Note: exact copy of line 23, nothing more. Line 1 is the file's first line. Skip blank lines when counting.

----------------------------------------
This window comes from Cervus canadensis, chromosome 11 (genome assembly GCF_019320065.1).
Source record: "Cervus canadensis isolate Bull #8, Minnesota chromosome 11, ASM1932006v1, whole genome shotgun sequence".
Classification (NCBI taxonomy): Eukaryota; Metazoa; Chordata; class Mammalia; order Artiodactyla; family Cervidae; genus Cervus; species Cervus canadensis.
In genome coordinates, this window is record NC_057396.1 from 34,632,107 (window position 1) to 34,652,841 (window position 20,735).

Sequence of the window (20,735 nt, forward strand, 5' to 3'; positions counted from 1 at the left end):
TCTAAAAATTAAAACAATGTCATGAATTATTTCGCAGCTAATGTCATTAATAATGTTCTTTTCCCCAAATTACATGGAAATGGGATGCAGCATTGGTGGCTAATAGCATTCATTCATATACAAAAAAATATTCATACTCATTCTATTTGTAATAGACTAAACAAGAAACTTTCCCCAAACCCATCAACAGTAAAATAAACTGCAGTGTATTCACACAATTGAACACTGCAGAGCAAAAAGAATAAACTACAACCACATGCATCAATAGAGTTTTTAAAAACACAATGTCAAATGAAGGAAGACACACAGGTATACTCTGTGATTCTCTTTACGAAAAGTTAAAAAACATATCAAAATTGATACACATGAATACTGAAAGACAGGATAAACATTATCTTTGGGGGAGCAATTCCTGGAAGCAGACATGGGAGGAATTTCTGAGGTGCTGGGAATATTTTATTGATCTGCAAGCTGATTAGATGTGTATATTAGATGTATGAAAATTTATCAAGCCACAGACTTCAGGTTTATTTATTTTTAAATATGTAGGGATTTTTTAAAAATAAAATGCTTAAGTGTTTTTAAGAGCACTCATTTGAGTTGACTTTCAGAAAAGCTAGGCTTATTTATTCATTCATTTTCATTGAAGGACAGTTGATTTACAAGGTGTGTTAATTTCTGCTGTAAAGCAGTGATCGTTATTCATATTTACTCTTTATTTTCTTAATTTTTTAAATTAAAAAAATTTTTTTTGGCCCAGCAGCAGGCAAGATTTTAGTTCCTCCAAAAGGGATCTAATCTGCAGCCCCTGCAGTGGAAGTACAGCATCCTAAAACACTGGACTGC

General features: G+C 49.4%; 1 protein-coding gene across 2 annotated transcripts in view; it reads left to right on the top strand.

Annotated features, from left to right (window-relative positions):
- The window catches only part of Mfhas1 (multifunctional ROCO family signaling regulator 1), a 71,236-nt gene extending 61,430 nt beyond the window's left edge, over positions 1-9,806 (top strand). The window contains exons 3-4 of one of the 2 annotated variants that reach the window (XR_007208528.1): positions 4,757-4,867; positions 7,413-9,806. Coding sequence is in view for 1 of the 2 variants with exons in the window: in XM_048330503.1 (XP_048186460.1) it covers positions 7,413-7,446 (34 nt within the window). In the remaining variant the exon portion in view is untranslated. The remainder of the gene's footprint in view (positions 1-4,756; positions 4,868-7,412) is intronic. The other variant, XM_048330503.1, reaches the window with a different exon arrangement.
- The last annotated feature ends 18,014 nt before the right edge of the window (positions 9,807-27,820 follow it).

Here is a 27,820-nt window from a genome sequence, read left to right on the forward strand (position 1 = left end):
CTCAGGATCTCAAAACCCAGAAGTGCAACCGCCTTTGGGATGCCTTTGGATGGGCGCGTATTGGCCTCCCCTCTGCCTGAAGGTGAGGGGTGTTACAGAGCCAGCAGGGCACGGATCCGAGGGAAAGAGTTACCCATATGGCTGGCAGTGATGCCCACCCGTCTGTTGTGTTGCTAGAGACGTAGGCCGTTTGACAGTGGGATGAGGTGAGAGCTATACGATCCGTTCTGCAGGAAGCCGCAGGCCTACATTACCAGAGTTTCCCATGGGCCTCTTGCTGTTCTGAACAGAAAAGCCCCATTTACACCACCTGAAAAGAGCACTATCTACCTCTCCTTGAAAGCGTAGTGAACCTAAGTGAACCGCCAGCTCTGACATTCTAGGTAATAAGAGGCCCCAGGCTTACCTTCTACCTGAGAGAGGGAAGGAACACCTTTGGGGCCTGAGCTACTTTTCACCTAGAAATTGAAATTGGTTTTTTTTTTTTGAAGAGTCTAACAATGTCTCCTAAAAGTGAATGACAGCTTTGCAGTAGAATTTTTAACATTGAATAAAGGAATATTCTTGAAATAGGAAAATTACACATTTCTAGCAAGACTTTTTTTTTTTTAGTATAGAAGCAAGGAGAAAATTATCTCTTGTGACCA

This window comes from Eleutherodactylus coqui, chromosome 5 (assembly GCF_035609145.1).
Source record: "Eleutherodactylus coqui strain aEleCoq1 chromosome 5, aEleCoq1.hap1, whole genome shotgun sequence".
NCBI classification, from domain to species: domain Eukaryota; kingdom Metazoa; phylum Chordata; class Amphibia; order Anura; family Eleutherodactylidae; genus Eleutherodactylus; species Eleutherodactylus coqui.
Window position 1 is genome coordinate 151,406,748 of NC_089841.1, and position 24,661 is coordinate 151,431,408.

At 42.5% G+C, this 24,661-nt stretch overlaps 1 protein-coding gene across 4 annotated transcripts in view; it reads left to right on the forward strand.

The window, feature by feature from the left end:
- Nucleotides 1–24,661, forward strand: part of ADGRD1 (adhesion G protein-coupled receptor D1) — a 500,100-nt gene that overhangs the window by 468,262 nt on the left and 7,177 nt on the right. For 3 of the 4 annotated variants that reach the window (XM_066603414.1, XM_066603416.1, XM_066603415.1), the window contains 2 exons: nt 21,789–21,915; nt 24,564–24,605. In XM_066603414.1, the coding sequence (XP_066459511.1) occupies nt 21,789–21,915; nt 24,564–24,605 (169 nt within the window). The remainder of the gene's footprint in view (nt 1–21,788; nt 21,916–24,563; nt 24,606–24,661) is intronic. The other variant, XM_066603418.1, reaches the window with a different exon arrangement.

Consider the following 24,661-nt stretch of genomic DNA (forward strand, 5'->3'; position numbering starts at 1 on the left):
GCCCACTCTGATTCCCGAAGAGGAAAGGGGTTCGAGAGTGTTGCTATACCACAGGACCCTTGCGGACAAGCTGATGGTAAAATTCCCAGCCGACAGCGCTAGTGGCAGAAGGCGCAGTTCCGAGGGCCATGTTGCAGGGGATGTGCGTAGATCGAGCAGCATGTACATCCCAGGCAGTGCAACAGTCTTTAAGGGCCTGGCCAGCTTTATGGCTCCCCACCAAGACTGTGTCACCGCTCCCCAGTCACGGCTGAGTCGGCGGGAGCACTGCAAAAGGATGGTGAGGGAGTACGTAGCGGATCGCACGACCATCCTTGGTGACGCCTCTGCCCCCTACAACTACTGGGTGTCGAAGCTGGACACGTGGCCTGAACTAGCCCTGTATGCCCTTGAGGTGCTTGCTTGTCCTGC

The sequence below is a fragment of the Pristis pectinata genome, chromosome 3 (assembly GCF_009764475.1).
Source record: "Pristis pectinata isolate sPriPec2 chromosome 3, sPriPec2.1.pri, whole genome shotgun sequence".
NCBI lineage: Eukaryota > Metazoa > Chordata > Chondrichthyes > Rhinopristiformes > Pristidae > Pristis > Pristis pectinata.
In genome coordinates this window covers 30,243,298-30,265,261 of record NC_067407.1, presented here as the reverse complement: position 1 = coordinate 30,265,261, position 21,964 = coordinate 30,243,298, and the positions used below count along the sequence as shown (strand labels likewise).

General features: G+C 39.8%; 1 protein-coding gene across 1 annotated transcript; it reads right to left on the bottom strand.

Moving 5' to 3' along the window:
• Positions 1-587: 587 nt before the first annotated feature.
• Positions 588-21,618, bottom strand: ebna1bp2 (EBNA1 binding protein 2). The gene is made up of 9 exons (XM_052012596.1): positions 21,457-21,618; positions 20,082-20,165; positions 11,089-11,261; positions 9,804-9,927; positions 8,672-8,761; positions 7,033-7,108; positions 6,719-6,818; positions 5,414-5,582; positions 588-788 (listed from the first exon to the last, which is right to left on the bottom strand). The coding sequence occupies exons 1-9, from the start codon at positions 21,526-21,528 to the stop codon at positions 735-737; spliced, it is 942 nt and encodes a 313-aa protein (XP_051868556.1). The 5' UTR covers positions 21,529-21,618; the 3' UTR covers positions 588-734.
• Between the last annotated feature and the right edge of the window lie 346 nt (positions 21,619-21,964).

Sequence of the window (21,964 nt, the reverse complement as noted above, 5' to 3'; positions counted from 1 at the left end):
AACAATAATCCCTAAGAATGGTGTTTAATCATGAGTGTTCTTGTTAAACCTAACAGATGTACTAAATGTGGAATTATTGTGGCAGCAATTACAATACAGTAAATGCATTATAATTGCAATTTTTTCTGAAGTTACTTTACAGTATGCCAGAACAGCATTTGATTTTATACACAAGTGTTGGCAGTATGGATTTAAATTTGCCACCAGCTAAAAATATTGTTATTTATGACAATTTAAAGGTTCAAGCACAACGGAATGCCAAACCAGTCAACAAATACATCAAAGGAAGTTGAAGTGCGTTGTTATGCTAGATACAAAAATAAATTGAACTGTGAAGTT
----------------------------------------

Source record: "Pristis pectinata isolate sPriPec2 chromosome 3, sPriPec2.1.pri, whole genome shotgun sequence".